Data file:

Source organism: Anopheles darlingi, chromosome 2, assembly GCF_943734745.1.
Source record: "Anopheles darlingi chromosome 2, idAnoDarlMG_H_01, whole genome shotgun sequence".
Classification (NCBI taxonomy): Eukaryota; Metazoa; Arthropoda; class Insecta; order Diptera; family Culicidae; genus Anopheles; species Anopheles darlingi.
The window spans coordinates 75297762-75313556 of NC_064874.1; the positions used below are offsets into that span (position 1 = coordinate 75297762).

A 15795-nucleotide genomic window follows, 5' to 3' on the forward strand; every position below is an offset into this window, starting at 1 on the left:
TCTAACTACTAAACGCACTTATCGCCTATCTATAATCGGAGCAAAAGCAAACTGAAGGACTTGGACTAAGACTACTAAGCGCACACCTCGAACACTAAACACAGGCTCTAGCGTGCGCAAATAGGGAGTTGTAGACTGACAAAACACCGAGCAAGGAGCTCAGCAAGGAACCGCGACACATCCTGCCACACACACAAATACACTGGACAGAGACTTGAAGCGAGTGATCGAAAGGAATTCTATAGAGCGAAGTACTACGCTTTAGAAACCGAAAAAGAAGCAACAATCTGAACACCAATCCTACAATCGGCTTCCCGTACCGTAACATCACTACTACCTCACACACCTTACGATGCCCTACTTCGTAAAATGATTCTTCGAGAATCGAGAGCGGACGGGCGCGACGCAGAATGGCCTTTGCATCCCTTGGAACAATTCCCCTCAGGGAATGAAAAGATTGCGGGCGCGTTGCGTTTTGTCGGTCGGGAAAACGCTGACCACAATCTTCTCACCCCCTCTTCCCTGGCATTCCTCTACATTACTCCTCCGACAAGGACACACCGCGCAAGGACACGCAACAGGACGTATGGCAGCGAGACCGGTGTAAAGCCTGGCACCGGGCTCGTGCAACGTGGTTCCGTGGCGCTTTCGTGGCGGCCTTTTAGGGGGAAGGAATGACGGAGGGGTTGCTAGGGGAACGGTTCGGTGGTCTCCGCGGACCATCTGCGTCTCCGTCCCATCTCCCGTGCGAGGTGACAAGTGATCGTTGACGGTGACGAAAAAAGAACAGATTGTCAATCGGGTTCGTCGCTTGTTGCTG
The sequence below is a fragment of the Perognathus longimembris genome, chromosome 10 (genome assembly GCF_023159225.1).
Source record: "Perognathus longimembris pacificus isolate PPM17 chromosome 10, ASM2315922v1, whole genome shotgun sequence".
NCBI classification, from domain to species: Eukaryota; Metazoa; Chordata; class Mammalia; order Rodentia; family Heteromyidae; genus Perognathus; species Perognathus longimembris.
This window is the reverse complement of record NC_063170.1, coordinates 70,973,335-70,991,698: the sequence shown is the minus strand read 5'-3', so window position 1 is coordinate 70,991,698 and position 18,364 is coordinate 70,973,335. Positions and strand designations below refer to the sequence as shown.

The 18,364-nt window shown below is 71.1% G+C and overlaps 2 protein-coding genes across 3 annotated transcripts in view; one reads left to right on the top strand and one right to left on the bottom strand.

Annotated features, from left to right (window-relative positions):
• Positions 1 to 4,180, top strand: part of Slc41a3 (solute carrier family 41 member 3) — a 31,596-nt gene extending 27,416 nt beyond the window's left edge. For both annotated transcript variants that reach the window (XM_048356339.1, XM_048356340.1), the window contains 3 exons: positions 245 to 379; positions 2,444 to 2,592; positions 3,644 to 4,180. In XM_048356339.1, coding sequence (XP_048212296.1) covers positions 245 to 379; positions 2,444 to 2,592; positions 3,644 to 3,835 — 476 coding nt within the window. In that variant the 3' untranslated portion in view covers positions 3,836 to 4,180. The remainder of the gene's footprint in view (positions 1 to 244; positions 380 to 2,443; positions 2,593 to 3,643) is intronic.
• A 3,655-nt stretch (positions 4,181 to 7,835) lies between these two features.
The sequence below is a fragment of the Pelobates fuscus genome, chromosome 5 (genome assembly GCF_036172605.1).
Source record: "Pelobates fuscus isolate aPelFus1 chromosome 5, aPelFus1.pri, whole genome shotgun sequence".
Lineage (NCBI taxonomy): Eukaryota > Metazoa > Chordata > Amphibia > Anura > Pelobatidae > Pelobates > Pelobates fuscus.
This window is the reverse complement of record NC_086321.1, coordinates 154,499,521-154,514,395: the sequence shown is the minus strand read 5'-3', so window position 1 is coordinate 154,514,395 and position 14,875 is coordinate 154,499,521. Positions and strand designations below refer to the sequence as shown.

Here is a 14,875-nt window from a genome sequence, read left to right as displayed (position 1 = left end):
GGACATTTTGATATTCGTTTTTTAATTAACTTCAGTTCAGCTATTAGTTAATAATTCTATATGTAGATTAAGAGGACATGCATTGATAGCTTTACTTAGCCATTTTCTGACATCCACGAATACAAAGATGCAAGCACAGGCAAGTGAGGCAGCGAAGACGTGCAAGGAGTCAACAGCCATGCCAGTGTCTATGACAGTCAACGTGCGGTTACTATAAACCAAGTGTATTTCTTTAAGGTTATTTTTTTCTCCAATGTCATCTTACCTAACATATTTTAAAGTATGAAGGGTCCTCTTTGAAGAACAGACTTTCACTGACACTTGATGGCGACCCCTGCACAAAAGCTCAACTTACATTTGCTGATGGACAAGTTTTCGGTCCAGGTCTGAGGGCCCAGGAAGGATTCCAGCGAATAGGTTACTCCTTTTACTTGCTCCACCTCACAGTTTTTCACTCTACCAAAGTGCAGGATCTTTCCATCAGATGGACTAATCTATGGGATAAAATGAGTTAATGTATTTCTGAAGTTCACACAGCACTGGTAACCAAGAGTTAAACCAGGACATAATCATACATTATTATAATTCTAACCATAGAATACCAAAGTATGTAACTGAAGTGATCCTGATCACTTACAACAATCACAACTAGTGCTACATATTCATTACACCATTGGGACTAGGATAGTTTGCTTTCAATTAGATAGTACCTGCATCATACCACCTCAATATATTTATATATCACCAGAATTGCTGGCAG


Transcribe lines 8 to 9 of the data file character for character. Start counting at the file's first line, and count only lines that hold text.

Source record: "Perognathus longimembris pacificus isolate PPM17 chromosome 10, ASM2315922v1, whole genome shotgun sequence".
NCBI classification, from domain to species: Eukaryota; Metazoa; Chordata; class Mammalia; order Rodentia; family Heteromyidae; genus Perognathus; species Perognathus longimembris.